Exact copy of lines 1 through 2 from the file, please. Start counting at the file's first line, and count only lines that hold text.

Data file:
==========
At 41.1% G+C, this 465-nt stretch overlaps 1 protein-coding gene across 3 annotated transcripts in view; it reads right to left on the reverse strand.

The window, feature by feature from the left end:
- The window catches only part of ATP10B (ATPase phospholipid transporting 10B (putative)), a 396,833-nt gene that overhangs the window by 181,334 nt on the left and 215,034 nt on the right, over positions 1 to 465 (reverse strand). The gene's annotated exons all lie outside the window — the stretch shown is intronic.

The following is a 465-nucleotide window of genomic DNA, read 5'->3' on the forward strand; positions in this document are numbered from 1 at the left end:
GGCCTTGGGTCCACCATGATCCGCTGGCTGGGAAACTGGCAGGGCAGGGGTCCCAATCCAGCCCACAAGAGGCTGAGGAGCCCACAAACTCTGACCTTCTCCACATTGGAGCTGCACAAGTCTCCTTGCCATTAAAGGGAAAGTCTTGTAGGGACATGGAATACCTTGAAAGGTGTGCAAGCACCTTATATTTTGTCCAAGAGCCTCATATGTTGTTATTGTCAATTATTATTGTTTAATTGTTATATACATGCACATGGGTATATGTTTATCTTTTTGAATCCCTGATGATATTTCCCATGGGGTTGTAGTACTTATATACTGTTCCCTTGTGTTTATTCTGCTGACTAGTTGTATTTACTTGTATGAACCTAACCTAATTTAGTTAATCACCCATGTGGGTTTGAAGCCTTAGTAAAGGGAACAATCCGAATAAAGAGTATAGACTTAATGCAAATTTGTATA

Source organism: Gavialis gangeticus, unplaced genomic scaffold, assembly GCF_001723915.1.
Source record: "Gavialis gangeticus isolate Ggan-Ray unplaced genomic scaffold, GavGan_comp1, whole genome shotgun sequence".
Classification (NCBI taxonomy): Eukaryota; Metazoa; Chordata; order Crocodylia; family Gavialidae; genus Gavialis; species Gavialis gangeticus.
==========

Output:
At 41.1% G+C, this 465-nt stretch overlaps 1 protein-coding gene across 3 annotated transcripts in view; it reads right to left on the reverse strand.

The window, feature by feature from the left end: